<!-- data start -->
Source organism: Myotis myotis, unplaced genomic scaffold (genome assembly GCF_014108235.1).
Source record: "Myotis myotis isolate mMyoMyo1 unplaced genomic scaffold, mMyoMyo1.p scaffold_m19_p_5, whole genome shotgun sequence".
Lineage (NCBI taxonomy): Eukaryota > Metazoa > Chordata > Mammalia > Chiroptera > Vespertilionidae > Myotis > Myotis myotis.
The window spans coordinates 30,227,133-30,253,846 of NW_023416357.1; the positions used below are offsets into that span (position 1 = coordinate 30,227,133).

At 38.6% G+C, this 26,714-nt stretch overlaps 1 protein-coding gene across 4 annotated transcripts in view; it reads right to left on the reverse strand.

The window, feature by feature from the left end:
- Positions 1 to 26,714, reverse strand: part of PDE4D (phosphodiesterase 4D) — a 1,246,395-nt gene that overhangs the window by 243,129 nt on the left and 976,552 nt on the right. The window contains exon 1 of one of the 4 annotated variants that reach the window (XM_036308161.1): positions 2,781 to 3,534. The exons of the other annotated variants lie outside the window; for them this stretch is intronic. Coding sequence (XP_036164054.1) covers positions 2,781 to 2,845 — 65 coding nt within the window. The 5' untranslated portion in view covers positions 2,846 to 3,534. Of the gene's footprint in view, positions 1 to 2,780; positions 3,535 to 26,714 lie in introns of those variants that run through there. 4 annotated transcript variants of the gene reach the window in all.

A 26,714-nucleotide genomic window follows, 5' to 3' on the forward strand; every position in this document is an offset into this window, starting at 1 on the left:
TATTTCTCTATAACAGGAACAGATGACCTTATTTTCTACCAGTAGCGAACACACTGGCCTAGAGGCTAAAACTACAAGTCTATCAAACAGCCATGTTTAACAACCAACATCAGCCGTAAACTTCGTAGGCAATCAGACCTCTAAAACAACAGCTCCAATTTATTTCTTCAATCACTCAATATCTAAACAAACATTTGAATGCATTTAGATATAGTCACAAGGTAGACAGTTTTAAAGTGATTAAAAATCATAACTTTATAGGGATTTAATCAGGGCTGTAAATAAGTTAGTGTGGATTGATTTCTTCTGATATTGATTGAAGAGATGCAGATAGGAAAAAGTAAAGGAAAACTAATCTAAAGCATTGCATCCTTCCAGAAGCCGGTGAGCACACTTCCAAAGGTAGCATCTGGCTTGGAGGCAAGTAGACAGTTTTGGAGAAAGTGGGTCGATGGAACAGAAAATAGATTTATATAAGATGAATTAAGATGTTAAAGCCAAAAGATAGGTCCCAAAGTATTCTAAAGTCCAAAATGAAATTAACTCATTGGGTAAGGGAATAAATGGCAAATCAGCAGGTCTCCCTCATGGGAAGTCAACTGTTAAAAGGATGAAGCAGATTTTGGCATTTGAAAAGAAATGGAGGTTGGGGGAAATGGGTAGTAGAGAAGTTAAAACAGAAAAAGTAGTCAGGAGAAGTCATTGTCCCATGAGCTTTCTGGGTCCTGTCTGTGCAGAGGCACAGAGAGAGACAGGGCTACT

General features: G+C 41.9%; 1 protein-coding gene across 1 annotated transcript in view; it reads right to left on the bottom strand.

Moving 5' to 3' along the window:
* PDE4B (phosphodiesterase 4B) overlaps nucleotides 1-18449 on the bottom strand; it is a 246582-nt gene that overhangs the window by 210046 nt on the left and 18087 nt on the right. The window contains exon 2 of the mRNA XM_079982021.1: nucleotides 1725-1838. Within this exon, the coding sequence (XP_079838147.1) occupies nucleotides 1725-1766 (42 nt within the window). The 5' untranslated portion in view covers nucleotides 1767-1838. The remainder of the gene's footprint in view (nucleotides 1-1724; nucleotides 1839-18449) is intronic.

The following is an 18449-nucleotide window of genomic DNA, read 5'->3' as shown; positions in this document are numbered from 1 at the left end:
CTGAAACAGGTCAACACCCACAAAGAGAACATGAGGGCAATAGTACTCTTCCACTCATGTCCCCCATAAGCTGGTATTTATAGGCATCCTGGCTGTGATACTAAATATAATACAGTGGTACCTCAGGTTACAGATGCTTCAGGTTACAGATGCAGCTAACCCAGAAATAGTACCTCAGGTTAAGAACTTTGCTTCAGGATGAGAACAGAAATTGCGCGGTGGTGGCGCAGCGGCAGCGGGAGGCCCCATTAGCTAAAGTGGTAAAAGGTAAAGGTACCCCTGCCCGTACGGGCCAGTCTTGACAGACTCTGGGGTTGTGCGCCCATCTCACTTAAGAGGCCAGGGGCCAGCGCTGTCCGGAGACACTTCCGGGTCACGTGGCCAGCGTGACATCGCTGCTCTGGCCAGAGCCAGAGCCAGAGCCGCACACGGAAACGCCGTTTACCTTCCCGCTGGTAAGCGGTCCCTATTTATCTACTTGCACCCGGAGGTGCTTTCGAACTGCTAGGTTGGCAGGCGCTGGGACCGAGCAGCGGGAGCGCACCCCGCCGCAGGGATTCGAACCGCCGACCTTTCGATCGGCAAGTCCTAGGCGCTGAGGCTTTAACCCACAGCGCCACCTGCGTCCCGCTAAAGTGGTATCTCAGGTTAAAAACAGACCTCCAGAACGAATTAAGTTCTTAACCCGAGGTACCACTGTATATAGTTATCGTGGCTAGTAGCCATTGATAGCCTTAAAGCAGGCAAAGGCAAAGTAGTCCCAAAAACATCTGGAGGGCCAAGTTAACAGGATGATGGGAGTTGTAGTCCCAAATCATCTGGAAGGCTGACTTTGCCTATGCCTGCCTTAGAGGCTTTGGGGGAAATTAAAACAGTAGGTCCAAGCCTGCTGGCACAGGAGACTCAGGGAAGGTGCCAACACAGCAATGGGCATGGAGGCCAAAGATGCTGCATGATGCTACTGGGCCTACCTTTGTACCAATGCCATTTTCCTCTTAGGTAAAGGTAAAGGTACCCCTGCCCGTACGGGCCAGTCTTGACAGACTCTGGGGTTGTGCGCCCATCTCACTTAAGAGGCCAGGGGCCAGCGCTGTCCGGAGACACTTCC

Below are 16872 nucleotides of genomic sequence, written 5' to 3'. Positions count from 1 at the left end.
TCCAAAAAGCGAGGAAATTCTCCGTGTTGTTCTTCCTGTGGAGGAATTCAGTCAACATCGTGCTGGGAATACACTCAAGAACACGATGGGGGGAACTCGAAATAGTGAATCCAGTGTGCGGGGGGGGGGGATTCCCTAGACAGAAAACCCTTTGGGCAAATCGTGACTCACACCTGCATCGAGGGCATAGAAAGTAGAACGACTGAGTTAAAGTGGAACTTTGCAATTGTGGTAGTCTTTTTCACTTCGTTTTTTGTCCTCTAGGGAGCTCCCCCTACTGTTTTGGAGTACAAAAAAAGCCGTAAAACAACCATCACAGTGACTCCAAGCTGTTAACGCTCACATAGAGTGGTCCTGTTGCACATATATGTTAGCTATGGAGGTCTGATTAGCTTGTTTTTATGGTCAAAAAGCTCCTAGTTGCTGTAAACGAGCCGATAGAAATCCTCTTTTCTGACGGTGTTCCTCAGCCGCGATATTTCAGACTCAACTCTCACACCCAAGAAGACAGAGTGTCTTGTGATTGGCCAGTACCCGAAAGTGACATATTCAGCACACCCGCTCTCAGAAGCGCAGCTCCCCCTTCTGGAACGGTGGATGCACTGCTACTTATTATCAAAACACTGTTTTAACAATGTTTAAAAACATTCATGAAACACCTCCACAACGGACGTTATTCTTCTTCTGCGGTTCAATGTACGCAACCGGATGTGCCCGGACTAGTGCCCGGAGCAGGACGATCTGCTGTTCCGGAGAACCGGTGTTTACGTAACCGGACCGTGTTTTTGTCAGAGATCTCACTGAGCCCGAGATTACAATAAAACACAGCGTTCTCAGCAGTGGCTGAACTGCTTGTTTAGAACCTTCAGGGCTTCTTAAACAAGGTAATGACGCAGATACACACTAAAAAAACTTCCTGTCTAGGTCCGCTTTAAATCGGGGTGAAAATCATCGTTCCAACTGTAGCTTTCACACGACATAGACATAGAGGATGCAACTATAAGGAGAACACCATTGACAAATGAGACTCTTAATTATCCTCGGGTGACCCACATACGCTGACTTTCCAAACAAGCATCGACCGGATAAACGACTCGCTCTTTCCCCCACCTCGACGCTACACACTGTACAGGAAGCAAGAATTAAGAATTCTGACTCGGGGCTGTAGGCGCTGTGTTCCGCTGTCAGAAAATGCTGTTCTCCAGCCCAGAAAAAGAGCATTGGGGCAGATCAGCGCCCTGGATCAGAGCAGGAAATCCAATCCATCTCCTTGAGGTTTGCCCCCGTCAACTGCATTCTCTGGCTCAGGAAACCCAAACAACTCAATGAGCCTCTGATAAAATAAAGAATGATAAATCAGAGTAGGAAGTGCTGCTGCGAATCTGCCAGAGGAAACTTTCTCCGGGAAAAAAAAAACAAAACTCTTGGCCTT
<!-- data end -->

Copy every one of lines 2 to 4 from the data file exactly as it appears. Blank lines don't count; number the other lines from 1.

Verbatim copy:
Source record: "Myotis myotis isolate mMyoMyo1 unplaced genomic scaffold, mMyoMyo1.p scaffold_m19_p_5, whole genome shotgun sequence".
Lineage (NCBI taxonomy): Eukaryota > Metazoa > Chordata > Mammalia > Chiroptera > Vespertilionidae > Myotis > Myotis myotis.
The window spans coordinates 30,227,133-30,253,846 of NW_023416357.1; the positions used below are offsets into that span (position 1 = coordinate 30,227,133).